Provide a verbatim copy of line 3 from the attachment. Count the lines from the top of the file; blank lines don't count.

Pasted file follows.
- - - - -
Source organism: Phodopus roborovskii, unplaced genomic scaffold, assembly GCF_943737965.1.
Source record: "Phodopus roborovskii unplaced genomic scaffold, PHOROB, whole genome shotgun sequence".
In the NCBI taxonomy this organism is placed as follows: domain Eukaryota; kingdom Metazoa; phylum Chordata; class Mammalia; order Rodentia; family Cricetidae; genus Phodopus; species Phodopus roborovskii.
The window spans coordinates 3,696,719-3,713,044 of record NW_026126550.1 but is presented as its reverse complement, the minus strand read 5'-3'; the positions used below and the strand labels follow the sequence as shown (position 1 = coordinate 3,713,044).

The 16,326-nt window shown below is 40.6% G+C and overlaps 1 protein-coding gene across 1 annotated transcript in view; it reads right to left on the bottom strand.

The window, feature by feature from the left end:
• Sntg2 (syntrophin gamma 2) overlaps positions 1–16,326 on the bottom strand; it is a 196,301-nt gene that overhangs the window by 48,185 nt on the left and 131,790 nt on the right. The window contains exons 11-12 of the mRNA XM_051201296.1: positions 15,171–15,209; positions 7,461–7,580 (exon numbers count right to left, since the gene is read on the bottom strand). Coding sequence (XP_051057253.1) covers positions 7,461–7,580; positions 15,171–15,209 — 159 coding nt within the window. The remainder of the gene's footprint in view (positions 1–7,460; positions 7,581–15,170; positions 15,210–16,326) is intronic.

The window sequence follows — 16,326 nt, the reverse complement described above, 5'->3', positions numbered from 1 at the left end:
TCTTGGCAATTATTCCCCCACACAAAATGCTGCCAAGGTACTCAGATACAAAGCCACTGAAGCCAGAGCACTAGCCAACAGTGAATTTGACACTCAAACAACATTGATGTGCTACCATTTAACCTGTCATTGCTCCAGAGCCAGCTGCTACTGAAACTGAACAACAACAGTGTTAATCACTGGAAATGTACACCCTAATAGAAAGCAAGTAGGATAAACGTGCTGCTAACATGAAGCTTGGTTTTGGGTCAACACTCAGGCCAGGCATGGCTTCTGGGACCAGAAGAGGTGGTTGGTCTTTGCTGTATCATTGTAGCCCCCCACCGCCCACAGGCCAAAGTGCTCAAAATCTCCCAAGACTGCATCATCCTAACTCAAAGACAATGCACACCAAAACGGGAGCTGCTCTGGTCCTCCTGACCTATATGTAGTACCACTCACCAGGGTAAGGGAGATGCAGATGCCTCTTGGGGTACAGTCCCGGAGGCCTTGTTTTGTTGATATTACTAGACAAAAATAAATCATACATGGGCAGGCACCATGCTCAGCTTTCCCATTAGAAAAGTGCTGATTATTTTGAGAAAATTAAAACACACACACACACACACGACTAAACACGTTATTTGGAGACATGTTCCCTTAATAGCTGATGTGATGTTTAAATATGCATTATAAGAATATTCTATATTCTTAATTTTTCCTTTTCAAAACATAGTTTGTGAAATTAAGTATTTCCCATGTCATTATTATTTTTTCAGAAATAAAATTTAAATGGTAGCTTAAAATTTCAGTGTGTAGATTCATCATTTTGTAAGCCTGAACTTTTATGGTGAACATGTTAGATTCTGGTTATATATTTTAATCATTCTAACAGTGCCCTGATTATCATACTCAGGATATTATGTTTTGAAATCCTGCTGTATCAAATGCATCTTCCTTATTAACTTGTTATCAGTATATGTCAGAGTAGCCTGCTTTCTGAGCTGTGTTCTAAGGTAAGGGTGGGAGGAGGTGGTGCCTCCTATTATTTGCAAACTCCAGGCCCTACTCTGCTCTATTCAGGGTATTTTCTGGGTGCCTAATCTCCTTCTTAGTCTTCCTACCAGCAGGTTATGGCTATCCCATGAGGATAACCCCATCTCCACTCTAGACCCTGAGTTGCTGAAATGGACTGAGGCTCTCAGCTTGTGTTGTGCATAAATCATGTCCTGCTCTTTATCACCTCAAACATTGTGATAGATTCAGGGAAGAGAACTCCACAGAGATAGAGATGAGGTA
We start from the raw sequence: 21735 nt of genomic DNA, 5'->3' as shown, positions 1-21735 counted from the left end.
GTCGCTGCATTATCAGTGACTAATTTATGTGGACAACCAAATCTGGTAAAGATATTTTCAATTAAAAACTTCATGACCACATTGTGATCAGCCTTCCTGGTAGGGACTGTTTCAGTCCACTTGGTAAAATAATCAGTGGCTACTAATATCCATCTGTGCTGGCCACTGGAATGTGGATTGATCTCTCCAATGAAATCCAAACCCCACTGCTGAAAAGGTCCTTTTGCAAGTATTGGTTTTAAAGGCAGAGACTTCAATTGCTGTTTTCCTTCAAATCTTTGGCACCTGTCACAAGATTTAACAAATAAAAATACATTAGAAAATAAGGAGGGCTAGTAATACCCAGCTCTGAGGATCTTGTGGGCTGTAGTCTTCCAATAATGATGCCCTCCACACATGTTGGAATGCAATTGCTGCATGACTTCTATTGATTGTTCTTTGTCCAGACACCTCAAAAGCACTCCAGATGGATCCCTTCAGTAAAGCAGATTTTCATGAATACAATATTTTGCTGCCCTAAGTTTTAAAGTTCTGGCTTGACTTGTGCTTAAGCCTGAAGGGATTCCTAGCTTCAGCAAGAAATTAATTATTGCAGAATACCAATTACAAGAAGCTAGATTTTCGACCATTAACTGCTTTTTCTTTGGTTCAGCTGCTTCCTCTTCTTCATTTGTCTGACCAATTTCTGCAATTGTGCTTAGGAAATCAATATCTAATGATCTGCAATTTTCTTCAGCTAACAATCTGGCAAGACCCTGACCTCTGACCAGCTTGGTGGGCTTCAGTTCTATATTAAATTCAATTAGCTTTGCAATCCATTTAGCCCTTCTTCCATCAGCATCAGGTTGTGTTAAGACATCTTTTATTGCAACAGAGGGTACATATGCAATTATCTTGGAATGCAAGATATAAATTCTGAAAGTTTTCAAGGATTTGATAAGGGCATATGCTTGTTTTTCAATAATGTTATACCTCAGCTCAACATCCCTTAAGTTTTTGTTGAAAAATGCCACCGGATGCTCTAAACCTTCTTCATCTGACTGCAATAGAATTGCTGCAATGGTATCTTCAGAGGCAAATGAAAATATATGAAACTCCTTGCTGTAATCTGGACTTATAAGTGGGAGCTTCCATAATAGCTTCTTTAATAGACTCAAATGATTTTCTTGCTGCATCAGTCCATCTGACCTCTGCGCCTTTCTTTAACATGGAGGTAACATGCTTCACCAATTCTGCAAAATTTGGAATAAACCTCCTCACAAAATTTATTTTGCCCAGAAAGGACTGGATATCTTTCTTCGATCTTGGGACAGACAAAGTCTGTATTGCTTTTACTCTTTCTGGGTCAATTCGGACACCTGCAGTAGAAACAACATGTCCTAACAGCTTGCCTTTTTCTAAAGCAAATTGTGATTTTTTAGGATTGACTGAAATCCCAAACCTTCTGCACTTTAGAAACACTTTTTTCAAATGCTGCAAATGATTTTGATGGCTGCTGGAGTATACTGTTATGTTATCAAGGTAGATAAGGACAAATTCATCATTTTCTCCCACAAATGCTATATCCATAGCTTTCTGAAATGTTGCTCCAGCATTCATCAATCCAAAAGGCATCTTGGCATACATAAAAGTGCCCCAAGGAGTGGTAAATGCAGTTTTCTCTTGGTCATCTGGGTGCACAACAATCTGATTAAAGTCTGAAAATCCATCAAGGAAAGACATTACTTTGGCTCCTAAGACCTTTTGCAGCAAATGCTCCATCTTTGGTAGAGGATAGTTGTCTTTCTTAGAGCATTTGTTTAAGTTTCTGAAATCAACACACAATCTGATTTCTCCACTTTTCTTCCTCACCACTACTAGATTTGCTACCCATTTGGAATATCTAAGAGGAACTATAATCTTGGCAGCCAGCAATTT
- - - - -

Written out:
In the NCBI taxonomy this organism is placed as follows: domain Eukaryota; kingdom Metazoa; phylum Chordata; class Mammalia; order Rodentia; family Cricetidae; genus Phodopus; species Phodopus roborovskii.